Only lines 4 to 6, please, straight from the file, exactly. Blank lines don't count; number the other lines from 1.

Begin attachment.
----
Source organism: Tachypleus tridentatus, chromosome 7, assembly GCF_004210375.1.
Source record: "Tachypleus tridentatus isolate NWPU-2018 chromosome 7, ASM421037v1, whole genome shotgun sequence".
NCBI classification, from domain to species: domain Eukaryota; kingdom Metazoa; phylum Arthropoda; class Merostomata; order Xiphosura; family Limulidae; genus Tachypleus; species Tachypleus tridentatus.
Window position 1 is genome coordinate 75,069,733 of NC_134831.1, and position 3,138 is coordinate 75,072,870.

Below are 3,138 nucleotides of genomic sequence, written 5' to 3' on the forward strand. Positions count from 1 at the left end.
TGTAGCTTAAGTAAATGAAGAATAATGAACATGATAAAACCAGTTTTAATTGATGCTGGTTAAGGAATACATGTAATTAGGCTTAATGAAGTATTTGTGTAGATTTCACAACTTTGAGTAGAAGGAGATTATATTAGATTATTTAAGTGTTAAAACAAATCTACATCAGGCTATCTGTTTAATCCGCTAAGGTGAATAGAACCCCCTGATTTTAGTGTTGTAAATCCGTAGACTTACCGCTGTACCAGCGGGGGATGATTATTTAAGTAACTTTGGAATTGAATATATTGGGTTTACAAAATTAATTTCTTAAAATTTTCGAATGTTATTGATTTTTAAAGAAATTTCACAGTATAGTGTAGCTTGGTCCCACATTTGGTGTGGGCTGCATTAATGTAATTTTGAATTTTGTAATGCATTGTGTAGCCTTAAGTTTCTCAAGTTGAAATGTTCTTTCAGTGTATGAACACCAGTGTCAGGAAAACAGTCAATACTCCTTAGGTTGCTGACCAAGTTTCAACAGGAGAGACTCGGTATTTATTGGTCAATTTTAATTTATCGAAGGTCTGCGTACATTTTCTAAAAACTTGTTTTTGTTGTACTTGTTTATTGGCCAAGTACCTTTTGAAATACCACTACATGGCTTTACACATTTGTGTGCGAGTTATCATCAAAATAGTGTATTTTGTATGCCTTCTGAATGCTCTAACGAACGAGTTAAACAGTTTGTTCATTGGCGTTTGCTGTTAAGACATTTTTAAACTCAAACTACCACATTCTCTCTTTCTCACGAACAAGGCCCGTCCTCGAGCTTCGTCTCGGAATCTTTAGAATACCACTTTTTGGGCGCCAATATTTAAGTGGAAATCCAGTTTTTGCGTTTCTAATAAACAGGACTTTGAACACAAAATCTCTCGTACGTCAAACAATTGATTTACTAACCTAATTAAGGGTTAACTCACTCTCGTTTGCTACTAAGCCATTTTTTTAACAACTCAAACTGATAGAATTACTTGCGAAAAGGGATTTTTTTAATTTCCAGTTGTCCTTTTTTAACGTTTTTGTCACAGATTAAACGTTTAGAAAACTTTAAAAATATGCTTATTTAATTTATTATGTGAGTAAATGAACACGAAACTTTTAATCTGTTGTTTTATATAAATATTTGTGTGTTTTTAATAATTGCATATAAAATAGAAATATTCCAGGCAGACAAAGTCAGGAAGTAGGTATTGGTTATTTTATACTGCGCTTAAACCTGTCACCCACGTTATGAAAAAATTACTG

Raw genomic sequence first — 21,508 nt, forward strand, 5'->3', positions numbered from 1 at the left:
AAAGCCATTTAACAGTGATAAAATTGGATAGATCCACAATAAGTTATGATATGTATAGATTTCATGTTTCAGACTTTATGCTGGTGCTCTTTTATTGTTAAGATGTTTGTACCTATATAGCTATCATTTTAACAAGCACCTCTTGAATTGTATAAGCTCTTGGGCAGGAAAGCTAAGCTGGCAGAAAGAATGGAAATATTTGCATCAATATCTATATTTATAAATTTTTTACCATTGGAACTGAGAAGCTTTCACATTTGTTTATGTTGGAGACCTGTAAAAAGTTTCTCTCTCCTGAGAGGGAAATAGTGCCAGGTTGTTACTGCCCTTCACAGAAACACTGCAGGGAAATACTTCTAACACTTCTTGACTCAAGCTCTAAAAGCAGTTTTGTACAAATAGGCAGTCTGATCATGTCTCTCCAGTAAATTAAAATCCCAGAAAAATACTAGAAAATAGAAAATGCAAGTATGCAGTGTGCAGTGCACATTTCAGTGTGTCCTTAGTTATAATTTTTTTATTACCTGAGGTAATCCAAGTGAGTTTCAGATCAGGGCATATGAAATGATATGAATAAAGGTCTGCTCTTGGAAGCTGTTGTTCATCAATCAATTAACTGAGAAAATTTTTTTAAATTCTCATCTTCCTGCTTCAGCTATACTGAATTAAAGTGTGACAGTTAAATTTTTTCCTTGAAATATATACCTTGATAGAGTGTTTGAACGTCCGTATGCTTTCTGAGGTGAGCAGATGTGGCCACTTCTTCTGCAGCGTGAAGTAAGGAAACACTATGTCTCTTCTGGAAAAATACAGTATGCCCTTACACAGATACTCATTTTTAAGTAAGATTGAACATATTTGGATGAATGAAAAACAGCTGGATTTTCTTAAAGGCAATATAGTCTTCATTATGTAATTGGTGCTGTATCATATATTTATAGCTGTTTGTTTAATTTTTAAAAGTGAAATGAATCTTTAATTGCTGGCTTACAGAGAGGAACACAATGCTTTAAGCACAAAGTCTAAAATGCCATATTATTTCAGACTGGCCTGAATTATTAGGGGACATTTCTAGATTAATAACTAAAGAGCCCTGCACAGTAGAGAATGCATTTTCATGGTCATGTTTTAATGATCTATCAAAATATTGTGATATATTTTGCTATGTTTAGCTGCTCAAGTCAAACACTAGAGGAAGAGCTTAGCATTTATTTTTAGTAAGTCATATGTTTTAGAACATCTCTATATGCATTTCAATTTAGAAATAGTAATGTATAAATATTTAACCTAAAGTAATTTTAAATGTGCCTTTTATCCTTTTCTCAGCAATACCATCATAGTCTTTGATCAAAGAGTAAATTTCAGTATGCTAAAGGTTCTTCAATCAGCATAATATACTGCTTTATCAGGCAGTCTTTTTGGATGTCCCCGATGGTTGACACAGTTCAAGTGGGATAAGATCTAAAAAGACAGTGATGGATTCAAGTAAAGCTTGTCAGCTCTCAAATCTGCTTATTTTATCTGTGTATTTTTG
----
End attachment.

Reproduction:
Window position 1 is genome coordinate 75,069,733 of NC_134831.1, and position 3,138 is coordinate 75,072,870.

Below are 3,138 nucleotides of genomic sequence, written 5' to 3' on the forward strand. Positions count from 1 at the left end.
TGTAGCTTAAGTAAATGAAGAATAATGAACATGATAAAACCAGTTTTAATTGATGCTGGTTAAGGAATACATGTAATTAGGCTTAATGAAGTATTTGTGTAGATTTCACAACTTTGAGTAGAAGGAGATTATATTAGATTATTTAAGTGTTAAAACAAATCTACATCAGGCTATCTGTTTAATCCGCTAAGGTGAATAGAACCCCCTGATTTTAGTGTTGTAAATCCGTAGACTTACCGCTGTACCAGCGGGGGATGATTATTTAAGTAACTTTGGAATTGAATATATTGGGTTTACAAAATTAATTTCTTAAAATTTTCGAATGTTATTGATTTTTAAAGAAATTTCACAGTATAGTGTAGCTTGGTCCCACATTTGGTGTGGGCTGCATTAATGTAATTTTGAATTTTGTAATGCATTGTGTAGCCTTAAGTTTCTCAAGTTGAAATGTTCTTTCAGTGTATGAACACCAGTGTCAGGAAAACAGTCAATACTCCTTAGGTTGCTGACCAAGTTTCAACAGGAGAGACTCGGTATTTATTGGTCAATTTTAATTTATCGAAGGTCTGCGTACATTTTCTAAAAACTTGTTTTTGTTGTACTTGTTTATTGGCCAAGTACCTTTTGAAATACCACTACATGGCTTTACACATTTGTGTGCGAGTTATCATCAAAATAGTGTATTTTGTATGCCTTCTGAATGCTCTAACGAACGAGTTAAACAGTTTGTTCATTGGCGTTTGCTGTTAAGACATTTTTAAACTCAAACTACCACATTCTCTCTTTCTCACGAACAAGGCCCGTCCTCGAGCTTCGTCTCGGAATCTTTAGAATACCACTTTTTGGGCGCCAATATTTAAGTGGAAATCCAGTTTTTGCGTTTCTAATAAACAGGACTTTGAACACAAAATCTCTCGTACGTCAAACAATTGATTTACTAACCTAATTAAGGGTTAACTCACTCTCGTTTGCTACTAAGCCATTTTTTTAACAACTCAAACTGATAGAATTACTTGCGAAAAGGGATTTTTTTAATTTCCAGTTGTCCTTTTTTAACGTTTTTGTCACAGATTAAACGTTTAGAAAACTTTAAAAATATGCTTATTTAATTTATTATGTGAGTAAATGAACACGAAACTTTTAATCTGTTGTTTTATATAAATATTTGTGTGTTTTTAATAATTGCATATAAAATAGAAATATTCCAGGCAGACAAAGTCAGGAAGTAGGTATTGGTTATTTTATACTGCGCTTAAACCTGTCACCCACGTTATGAAAAAATTACTG